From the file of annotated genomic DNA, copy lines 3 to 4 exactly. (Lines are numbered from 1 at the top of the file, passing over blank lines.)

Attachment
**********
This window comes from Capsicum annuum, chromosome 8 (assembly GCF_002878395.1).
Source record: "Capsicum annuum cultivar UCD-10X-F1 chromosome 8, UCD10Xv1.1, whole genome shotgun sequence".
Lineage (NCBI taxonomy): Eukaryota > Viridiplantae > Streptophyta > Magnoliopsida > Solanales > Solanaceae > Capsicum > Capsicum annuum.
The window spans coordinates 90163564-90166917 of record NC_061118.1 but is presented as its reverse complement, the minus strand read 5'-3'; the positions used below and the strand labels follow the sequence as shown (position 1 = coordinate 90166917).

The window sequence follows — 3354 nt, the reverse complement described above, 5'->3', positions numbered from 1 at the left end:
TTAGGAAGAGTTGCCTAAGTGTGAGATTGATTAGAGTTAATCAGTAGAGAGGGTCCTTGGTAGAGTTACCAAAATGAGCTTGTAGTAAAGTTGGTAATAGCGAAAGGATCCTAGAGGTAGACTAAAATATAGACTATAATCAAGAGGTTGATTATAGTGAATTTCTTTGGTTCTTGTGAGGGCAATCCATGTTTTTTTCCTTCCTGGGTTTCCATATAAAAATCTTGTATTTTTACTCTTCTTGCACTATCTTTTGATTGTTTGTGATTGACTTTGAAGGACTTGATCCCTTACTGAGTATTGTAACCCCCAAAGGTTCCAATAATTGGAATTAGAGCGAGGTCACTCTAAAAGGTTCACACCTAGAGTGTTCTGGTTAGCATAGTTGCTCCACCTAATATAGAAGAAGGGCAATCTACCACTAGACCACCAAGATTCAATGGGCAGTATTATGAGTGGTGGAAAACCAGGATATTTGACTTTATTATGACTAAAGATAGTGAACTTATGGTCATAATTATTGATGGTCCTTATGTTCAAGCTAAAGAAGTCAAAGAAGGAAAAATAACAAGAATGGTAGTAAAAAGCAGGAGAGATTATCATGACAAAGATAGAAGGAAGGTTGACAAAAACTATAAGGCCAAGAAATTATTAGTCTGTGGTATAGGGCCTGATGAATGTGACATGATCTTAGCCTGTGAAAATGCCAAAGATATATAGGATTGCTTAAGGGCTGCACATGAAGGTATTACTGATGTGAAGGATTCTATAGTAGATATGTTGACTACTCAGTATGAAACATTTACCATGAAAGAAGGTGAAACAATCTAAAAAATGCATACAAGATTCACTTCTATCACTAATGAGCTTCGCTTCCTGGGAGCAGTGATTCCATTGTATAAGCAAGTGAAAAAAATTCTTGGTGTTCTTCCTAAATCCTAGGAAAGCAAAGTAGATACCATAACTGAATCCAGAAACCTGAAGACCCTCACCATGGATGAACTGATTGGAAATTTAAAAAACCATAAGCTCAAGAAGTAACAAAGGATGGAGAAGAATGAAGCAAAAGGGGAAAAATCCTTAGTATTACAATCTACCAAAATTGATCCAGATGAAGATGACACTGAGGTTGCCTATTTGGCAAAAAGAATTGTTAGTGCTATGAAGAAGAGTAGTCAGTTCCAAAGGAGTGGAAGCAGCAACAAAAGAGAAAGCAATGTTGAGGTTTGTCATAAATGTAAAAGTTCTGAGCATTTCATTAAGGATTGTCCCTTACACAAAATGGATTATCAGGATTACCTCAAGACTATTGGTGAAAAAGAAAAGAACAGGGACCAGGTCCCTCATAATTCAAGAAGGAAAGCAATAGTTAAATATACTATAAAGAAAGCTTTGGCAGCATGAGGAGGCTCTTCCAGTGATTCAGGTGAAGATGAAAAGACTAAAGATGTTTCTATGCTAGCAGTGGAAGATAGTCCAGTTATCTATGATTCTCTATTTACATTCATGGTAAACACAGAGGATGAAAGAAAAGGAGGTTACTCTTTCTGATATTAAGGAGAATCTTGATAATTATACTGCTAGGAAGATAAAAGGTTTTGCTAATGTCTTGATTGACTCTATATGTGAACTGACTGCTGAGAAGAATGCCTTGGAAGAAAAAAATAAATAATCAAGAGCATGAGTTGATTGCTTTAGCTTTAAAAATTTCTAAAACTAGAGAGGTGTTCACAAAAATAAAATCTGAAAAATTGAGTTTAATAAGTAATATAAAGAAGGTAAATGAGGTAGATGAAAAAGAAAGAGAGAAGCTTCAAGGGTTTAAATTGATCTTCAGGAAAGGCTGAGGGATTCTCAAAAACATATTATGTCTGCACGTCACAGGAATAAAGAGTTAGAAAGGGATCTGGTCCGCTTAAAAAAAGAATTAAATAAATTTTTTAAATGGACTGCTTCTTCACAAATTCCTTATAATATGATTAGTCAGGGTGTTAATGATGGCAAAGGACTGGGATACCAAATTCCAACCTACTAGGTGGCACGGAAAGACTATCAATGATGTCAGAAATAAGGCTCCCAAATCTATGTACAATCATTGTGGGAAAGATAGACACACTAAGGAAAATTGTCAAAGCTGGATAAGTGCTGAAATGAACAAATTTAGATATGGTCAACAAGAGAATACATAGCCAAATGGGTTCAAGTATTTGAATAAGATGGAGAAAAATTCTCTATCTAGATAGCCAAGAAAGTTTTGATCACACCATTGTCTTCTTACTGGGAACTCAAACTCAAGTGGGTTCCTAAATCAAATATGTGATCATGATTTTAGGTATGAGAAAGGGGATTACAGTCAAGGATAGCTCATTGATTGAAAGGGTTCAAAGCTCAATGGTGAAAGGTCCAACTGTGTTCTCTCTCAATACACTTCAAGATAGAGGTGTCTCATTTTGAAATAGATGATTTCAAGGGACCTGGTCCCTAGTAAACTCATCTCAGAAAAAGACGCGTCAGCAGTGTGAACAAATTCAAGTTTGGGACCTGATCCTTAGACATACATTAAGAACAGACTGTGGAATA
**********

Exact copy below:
Lineage (NCBI taxonomy): Eukaryota > Viridiplantae > Streptophyta > Magnoliopsida > Solanales > Solanaceae > Capsicum > Capsicum annuum.
The window spans coordinates 90163564-90166917 of record NC_061118.1 but is presented as its reverse complement, the minus strand read 5'-3'; the positions used below and the strand labels follow the sequence as shown (position 1 = coordinate 90166917).